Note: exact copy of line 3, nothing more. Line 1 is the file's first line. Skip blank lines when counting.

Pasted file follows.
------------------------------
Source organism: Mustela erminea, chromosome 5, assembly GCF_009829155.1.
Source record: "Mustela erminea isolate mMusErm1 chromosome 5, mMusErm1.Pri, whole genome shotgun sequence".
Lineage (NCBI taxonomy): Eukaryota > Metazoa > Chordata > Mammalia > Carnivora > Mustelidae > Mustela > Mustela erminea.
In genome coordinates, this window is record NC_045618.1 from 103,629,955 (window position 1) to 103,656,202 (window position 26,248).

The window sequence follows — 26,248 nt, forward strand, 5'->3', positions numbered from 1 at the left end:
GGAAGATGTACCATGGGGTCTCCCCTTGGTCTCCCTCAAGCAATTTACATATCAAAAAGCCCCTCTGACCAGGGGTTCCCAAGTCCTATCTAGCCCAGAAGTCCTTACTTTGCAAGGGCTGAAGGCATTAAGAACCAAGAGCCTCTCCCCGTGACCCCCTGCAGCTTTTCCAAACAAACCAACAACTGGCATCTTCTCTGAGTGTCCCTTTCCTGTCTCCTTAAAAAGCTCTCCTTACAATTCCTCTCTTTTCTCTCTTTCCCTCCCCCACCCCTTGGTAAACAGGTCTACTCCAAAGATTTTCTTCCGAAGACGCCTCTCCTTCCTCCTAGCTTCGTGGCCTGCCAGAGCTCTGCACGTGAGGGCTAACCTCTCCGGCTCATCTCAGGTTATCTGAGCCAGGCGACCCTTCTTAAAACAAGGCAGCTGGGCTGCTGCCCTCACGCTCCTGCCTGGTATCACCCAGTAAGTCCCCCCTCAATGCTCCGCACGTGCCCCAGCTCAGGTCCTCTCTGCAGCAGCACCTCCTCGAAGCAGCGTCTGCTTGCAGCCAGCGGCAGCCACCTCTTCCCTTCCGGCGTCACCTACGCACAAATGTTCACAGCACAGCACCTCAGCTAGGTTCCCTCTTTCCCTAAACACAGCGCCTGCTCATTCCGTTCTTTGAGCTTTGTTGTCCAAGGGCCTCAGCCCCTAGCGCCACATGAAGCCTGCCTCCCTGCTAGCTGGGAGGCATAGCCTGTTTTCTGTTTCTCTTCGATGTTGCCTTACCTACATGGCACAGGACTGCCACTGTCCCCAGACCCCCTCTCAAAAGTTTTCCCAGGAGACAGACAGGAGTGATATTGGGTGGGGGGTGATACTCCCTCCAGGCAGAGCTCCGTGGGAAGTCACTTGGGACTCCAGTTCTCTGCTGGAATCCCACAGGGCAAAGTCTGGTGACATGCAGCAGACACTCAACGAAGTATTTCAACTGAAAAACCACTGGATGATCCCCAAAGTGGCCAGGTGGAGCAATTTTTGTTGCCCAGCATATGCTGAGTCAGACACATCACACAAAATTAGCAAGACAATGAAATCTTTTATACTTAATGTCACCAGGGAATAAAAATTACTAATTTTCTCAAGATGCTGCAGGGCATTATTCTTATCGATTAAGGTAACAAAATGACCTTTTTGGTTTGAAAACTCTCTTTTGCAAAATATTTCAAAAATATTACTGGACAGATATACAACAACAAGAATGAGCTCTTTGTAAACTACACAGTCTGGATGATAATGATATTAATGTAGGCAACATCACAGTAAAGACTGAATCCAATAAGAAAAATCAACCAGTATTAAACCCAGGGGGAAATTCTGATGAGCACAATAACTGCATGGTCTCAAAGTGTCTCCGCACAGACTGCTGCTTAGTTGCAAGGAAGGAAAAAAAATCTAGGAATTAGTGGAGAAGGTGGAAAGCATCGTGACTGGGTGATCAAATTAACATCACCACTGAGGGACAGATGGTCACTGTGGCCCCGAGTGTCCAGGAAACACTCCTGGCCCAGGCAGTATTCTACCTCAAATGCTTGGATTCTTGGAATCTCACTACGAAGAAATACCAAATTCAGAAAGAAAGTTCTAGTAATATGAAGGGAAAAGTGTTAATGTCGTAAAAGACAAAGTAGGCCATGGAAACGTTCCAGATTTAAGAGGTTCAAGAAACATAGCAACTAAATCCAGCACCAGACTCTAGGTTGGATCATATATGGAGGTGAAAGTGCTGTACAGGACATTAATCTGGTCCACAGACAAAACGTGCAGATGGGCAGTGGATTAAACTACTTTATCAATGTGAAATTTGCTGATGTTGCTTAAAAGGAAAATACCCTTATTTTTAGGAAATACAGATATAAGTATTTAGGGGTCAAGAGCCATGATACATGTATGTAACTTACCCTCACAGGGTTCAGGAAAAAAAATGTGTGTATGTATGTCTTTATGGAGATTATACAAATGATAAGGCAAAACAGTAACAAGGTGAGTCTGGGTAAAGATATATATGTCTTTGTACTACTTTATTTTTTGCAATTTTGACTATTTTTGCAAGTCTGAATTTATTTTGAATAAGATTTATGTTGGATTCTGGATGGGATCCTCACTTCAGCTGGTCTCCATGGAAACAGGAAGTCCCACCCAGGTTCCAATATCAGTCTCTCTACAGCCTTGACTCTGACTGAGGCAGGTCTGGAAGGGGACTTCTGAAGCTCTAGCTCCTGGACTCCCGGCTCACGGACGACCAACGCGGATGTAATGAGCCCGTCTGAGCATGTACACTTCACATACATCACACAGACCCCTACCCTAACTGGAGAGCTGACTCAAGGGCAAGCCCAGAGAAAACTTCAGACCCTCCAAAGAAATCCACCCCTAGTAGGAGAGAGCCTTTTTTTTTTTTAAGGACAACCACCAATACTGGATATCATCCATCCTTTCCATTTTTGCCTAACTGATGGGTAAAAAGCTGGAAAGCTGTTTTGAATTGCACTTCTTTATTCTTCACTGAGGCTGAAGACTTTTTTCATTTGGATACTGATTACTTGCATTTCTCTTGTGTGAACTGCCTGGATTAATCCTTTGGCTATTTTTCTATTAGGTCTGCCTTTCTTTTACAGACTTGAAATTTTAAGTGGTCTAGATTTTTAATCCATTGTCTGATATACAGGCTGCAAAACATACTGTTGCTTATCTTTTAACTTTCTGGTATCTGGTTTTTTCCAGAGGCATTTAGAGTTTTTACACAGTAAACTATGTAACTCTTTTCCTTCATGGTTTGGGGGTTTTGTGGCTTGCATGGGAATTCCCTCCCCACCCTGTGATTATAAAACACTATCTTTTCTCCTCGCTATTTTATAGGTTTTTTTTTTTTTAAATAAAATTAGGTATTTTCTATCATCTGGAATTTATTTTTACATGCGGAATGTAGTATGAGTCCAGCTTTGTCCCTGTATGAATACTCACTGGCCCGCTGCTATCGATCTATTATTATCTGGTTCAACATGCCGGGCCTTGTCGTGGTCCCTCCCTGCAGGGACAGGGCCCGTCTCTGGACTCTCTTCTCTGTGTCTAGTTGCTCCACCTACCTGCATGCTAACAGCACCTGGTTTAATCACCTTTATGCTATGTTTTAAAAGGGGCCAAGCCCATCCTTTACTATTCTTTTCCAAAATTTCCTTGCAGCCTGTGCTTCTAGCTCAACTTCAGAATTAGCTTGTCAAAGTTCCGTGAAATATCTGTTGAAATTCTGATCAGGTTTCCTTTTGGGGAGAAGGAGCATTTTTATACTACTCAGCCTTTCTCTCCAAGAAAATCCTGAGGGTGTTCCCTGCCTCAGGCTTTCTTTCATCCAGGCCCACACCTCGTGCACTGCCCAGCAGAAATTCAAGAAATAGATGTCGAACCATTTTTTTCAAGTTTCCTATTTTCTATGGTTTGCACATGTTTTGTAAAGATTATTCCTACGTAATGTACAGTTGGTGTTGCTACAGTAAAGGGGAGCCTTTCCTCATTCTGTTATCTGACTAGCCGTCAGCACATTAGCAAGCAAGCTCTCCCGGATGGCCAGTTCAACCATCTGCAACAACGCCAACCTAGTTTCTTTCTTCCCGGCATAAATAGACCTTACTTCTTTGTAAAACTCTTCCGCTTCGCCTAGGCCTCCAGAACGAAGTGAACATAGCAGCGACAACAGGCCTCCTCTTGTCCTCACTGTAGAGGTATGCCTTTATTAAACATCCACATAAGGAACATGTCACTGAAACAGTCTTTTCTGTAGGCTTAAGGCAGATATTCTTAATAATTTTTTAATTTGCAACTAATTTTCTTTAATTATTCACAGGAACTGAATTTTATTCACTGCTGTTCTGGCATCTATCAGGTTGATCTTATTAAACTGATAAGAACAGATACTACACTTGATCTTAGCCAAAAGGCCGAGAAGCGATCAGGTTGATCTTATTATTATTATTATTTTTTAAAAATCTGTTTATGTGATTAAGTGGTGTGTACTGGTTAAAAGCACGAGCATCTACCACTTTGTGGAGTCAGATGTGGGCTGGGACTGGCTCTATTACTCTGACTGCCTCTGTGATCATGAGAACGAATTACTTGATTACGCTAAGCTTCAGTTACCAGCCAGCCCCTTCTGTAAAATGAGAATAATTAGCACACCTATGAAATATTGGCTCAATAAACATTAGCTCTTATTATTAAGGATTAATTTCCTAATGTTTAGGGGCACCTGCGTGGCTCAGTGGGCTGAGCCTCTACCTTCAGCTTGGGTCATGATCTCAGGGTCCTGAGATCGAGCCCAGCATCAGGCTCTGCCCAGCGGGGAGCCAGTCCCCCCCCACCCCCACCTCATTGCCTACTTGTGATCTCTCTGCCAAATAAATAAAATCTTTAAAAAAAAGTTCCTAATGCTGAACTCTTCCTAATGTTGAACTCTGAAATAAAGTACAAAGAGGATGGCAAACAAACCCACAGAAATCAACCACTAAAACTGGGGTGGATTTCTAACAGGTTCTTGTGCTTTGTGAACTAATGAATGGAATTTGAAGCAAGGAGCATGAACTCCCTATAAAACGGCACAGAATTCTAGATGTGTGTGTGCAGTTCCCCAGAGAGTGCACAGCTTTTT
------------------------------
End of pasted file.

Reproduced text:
Lineage (NCBI taxonomy): Eukaryota > Metazoa > Chordata > Mammalia > Carnivora > Mustelidae > Mustela > Mustela erminea.